Ethan Marcotte describes a similar process in his book Responsive Web Design, but he also suggests resolutions that are common among popular devices these days. Also, coding a responsive website that has already been fully designed could cause problems if you’re not sure whether the layout can be achieved with CSS alone. As mentioned, content prototyping lets you experiment with these layouts before fully committing to a change for a given resolution.
The point of all this is to make our content more readable, independent of what device it’s being viewed on. If content prototyping doesn’t work, maybe we could find some way — other than relying on which devices are currently popular — to make content-driven decisions about the design and layout. The guys at Front have been experimenting with this as well, calling it “The Goldilocks Approach to Responsive Design.” Their technique is to use an em-based layout (instead of the typical fluid-grid approach of percentage widths) to create a great reading experience at all resolutions.
A Helpful Tool
One of the developers on our team recently created a media query bookmarklet, which displays in real time your browser’s width and height and any media queries that have been triggered. This tool can be very helpful when doing responsive Web design. Feel free to experiment with it; I hope it simplifies the process for you as it has for us.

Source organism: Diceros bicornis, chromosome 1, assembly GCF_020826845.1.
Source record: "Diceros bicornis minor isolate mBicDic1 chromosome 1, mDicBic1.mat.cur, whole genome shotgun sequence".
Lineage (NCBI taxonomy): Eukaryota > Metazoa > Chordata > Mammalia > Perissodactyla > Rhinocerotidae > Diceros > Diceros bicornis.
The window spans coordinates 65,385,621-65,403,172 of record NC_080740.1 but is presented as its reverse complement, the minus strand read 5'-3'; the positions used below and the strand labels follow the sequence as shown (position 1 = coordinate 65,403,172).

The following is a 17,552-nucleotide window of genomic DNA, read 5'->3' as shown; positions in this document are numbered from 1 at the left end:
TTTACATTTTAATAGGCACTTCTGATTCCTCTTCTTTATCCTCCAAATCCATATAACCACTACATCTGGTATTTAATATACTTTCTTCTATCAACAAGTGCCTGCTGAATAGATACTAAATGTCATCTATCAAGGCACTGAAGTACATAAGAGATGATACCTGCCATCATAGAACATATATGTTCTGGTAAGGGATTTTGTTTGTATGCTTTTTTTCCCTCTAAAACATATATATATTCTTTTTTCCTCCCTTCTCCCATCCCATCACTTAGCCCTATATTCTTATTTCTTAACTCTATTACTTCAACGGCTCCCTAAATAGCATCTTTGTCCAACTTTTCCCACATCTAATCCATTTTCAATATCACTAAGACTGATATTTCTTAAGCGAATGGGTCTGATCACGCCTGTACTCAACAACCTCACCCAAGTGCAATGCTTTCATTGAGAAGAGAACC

Building For The Future
The aim is lofty, designing for the future. Just as we build websites to be accessible to the widest audience possible — because that is the right way to build them — we should build websites that embrace the fluidity of the Web. A challenge is before us to find ways to present our content appropriately without knowing which devices it will be viewed on. We must shift our focus back to the user. A content-out approach is a user-centered approach.
It won’t be long before we’re interacting with the Web in ways we never imagined. We may be near a time when fixed-width websites are considered outdated. Whether or not that happens, our websites should be flexible enough to present readable content to all of our users. Moreover, assuming what a user with a small screen wants from your website can be dangerous. Mobile-specific websites are certainly appropriate at times, but there are a few reasons why a website should not (at a minimum) be built responsively.
In order to get better at what we do, we must keep pushing the process forward. If you have other ideas on how to separate our decisions about a website’s design from popular device resolutions, or even knowledge of the benefits or problems of content prototyping, please share.